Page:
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De Leon v. Grade A Construction Inc.

United States District Court, W.D. Wisconsin

December 13, 2017

GABRIEL DE LEON, RAMON PENA, JOSE LUIS RAMIREZ, On behalf of themselves and all others similarly situated, Plaintiffs,

          OPINION & ORDER


         Plaintiffs Gabriel De Leon, Ramon Pena, and Jose Luis Ramirez brought this action under the Fair Labor Standards Act and Wisconsin law, challenging two alleged employment practices of defendant Grade A Construction, Inc. First, plaintiffs challenged a practice called “banking, ” under which an employee who worked more than 40 hours in a particular week could “bank” his overtime hours rather than get paid for them and then “cash in” the hours at a later time when the employee worked fewer than 40 hours in a week. Second, plaintiffs challenged the way that Grade A allegedly paid employees it obtained from staffing agency EC Property Services. According to plaintiffs, Grade A would pay those employees at the same piece rate even when they worked more than 40 hours in a week. The court conditionally certified both groups as collective actions under the FLSA. Dkt. 55.

         Now several new motions are before the court: (1) plaintiffs' motion to certify the first group of employees (related to “banking”) under Rule 23 of the Federal Rules of Civil Procedure for violations of Wisconsin law, Dkt. 49; (2) Grade A's motion to decertify the FLSA collective actions related to both groups of employees, Dkt. 86; (3) plaintiffs' motion for partial summary judgment, Dkt. 97; (4) Grade A's motion for partial summary judgment, Dkt. 104; and (5) Grade A's motion to strike as untimely the notice of consent filed by Jose Medina Coronado, Dkt. 110; (6) Grade A's motion for leave to file an untimely set of proposed findings of fact, Dkt. 122; (7) plaintiffs' motion to strike those proposed findings of fact, Dkt. 130; and (8) plaintiffs' motion to continue the trial date, Dkt. 133.

         The court concludes that class certification is not appropriate in this case because plaintiffs have failed to show that their proposed class is so numerous that joinder of all members is impracticable. Accordingly, the court will deny plaintiffs' motion for class certification of the state law claims and grant Grade A's motion for decertification of the FLSA claims, and give plaintiffs an opportunity to join more employees as plaintiffs. The court will deny all other motions as moot or premature, with the exception of the motion to continue the trial date, which the court will grant.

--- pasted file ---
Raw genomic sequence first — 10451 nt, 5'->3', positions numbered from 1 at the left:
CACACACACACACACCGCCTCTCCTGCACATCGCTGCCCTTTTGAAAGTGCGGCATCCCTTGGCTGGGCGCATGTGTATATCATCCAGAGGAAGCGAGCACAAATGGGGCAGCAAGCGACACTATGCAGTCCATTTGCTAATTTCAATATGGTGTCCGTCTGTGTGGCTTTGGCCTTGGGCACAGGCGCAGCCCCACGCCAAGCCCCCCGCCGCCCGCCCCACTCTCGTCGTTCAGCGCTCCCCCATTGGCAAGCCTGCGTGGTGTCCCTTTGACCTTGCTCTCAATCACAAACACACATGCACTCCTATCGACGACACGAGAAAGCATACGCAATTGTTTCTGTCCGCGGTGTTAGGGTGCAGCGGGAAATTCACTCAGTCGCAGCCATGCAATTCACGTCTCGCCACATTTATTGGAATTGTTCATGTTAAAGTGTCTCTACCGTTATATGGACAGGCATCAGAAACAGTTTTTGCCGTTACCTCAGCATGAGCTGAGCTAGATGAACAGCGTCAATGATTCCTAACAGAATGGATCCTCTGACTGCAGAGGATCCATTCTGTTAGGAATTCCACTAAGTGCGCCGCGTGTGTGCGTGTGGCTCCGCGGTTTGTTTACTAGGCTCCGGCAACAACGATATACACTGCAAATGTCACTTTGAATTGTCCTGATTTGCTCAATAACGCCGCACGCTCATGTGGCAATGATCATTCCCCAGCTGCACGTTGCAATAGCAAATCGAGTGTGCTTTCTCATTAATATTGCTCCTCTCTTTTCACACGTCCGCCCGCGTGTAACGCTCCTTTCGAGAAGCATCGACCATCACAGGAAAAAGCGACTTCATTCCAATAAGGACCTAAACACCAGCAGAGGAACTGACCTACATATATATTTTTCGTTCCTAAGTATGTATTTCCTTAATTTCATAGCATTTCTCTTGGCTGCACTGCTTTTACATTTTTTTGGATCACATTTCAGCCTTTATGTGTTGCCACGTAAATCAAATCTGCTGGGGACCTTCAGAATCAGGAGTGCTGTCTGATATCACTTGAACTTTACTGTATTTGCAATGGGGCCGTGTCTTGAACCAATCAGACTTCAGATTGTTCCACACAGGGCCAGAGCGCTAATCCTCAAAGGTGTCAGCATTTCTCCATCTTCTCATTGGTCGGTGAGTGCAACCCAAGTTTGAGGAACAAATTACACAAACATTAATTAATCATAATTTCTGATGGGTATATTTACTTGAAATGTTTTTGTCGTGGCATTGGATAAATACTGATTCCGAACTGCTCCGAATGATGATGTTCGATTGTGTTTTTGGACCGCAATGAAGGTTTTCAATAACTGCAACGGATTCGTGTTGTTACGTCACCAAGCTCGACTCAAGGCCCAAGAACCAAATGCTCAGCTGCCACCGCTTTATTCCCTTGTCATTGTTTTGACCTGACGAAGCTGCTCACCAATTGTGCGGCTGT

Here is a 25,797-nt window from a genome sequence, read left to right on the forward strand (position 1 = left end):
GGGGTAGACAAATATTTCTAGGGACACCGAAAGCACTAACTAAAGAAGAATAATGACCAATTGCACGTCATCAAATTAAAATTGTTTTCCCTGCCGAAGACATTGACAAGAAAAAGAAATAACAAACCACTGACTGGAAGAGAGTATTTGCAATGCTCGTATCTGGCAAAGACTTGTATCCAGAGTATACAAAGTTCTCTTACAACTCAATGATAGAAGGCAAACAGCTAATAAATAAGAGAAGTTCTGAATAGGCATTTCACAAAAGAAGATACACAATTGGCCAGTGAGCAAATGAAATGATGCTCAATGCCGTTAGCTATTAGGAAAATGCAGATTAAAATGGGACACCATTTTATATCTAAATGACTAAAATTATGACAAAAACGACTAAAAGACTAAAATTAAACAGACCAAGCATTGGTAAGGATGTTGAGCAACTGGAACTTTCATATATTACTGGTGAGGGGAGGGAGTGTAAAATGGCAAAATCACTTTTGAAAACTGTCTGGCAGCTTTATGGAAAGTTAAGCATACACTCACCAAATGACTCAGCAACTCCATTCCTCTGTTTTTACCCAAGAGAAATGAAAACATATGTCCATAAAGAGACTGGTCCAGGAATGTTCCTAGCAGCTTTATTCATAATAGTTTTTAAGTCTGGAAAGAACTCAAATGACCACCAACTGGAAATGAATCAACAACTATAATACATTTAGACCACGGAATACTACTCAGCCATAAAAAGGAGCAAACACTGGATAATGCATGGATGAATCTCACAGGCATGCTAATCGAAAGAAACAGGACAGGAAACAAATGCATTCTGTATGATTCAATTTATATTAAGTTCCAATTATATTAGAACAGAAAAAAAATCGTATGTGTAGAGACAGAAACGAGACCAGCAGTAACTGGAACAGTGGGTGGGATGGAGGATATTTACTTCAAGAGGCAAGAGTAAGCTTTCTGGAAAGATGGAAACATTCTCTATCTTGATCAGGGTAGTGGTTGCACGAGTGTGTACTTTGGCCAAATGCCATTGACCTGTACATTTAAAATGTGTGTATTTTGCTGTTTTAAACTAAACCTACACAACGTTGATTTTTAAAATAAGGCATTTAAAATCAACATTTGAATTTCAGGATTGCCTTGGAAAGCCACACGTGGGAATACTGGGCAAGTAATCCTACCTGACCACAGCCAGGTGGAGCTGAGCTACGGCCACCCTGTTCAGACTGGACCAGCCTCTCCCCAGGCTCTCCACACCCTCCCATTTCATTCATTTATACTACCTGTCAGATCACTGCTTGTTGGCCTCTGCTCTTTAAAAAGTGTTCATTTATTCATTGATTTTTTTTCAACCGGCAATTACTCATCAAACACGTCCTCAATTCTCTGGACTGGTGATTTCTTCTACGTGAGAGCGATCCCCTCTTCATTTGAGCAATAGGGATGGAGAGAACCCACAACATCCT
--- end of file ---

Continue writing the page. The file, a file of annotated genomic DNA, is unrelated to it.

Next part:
Plaintiffs originally sought class or collective treatment for three groups of employees: (1) employees with claims under the FLSA related to Grade A's alleged “banking” policy (a proposed collective action); (2) employees with claims under state law related to Grade A's alleged “banking” policy (a proposed Rule 23 class); and (3) employees with claims under the FLSA related to Grade A's alleged policy of underpaying employees paid at a piece rate (a proposed collective action). In their response to Grade A's motion to decertify, plaintiffs say that they are no longer seeking to represent a collective action for the third group of employees, Dkt. 108, at 1, so the court will focus on the first two groups.

         Although Rule 23 (governing class actions) and 29 U.S.C. § 216(b) (governing collective actions) do not use the same language for certification, Genesis Healthcare Corp. v. Symczyk, 569 U.S. 66, 71 n.1 (2013), the Court of Appeals for the Seventh Circuit has held that a court should apply the Rule 23 standard in both types of cases. Espenscheid v. DirectSat USA, LLC, 705 F.3d 770, 772 (7th Cir. 2013) (“[D]espite the difference between a collective action and a class action and the absence from the collective action section of the Fair Labor Standards Act of the kind of detailed procedural provisions found in Rule 23, there isn't a good reason to have different standards for the certification of the two different types of action.”). Rule 23 lists several prerequisites to class certification, but in this case, the first prerequisite is dispositive: “the class [must be] so numerous that joinder of all members is impracticable.” Fed.R.Civ.P. 23(a)(1).

         Plaintiffs estimate that there are approximately 20 to 25 members in their proposed state law class and four members in their proposed FLSA collective action. Although 20 to 25 members is not insufficient per se for a class, it is on the lower end of proposed classes that courts have certified. James Wm. Moore, 5 Moore's Federal Practice § 23.22[1][b] (3d ed.) (“Many courts have found that classes numbering fewer than 21 fail to meet the numerosity requirement.”); Wright & Miller, 7A Federal Practice and Procedure § 1762 (3d ed.) (“Although there is no definite standard as to what size class satisfies Rule 23(a)(1), . . . [c]lasses containing [between two and 26] members have been held to be too small to allow an action to be maintained under Rule 23.”). When the number of proposed class members is relatively small, it is less reasonable to infer in the absence of evidence that joinder is impractical. Pruitt v. City of Chicago, Illinois, 472 F.3d 925, 926-27 (7th Cir. 2006) (affirming decision in employee discrimination case in which district court denied class certification on ground that plaintiffs failed to show that joining 40 plaintiffs would be impractical). Plaintiffs have not adduced such evidence.